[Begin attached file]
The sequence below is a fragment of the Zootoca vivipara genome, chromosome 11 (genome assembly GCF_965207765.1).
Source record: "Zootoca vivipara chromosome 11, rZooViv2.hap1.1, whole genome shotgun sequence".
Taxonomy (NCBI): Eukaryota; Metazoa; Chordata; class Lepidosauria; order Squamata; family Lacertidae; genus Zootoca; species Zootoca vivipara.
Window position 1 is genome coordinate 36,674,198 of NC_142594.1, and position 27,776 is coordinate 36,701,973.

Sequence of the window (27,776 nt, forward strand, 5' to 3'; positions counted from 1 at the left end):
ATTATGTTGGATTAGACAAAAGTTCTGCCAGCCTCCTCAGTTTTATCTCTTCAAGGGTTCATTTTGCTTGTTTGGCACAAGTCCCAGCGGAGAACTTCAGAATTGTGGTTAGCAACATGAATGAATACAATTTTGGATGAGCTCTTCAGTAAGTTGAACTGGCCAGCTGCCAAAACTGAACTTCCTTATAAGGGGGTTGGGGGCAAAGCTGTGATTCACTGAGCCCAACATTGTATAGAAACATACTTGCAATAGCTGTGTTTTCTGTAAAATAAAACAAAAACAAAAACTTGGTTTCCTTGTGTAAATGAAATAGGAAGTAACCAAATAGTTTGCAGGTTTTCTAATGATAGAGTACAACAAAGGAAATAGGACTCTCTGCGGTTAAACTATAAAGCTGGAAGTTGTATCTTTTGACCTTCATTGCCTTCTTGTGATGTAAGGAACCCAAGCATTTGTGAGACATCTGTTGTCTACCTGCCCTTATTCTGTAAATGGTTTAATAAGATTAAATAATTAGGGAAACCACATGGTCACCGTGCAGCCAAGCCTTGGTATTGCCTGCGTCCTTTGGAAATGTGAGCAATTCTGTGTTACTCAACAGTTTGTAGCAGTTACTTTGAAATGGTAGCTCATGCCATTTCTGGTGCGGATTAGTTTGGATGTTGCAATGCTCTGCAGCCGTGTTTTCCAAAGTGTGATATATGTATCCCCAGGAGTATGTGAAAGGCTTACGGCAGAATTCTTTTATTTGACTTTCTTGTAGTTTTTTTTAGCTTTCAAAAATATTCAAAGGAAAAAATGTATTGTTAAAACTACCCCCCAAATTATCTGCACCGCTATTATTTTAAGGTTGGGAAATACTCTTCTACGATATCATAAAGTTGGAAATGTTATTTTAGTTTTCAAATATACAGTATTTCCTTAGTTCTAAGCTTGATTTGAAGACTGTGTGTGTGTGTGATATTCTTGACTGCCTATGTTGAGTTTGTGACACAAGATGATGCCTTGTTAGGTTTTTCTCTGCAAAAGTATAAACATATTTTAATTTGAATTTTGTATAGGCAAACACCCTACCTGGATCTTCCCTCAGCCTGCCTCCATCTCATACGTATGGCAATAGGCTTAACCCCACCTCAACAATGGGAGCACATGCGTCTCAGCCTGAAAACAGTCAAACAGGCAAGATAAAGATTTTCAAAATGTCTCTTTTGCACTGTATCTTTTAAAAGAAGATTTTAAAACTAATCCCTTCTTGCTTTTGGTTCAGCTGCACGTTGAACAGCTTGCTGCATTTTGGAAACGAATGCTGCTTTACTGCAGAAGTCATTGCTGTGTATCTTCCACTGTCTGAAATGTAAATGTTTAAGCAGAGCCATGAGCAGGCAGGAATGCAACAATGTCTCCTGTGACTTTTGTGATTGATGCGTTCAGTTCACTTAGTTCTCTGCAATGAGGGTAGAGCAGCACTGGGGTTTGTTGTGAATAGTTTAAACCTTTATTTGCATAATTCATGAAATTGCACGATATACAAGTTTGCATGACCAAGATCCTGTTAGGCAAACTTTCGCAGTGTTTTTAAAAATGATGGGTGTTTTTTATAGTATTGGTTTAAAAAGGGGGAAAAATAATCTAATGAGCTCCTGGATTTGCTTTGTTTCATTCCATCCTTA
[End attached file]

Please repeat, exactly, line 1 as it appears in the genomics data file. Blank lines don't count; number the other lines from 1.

The sequence below is a fragment of the Zootoca vivipara genome, chromosome 11 (genome assembly GCF_965207765.1).